Why you should care
Just because a bride is making a commitment doesn’t mean her bridesmaids have to.
Future bridesmaids of the United States of America, you do not know how good you have it. The most distasteful of your long-endured duties may be nearing its end.
No, you’ll still have to sweat bullets over heartfelt toasts and chase your bride’s deadbeat college bestie down after she fails to pay her fair share of the bachelorette party tab. But chin up: the days of dropping hundreds on a pastel pink dress you’ll never wear again are as good as over thanks to a growing number of options for renting exactly what you need for the big day – and not a day more.
“Let’s be honest, women really don’t wear bridesmaids dresses again,” says Kelsey Doorey, whose e-commerce company, Vow to Be Chic, launched last year and rents $500 designer bridesmaid’s dresses for as little as $95.
As for icing, you’ll find that on Adorn a bride can walk the aisle in a $27,000 diamond necklace for a $270 rental fee or ask her bridesmaids to rent $145 Swarovski crystal headbands for $45.Little Borrowed Dress, which announced a $1.25 million round of seed funding in February offers a similar service. With rentals starting at $50, the company has a collection custom-designed by founder Corie Hardee. Made in New York, there are 12 crinkle chiffon styles in 18 colors that can be mixed and matched. Bridesmaids receive their dress in two sizes two weeks before the wedding, along with a pre-paid envelope for returns.Brides usually kick off the process by green-lighting choices for ‘maids, who in turn browse online for dresses by designers such as LulaKate and Jim Hjelm and submit three standard measurements (bust, waist, hips). An at-home try-on feature means bridesmaids may test-run two sizes months in advance. The chosen dress arrives in time for the wedding— and, best of all, gets shipped back to where it came from when it’s over.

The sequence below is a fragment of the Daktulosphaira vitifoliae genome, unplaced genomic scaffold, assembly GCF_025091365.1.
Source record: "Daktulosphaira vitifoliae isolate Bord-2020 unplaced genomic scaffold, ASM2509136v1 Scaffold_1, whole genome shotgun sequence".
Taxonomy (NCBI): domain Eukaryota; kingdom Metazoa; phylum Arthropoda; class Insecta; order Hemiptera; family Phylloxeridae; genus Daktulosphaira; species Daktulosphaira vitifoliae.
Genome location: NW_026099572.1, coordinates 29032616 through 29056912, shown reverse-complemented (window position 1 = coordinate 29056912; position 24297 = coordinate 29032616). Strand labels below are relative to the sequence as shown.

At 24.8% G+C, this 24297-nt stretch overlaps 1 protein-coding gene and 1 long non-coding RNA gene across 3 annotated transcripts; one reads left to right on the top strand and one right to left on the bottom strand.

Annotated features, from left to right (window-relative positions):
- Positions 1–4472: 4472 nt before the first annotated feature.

“There are all these options now that are shared economy, green and ecofriendly,” says Vow to Be Chic’s Doorey.Fear not, more options await from just-launched NextSuit, which sends men’s suits by monthly subscription. Wear one or two, for up to 30 days, then send your stash back and wait for the next to arrive. It’s geared toward young fashion-inept professionals, but offers an equally elegant solution for guys who don’t want to show up at wedding-after-wedding in the same tired duds.It’s hardly a girls-only affair. While renting a tux is nothing new for guys, startup The Black Tux aims to improve the Men’s Wearhouse experience by offering high-end suits and tuxedos for $95 alongside borrowed accoutrements like shirts, vests, cuff links and shoes – that start at $15. “No more driving to a drab shop in a strip mall, or dealing with pushy salesmen,” the site declares. It’s been so popular, inventory is currently booked through July 1. Not bad things to be wed to.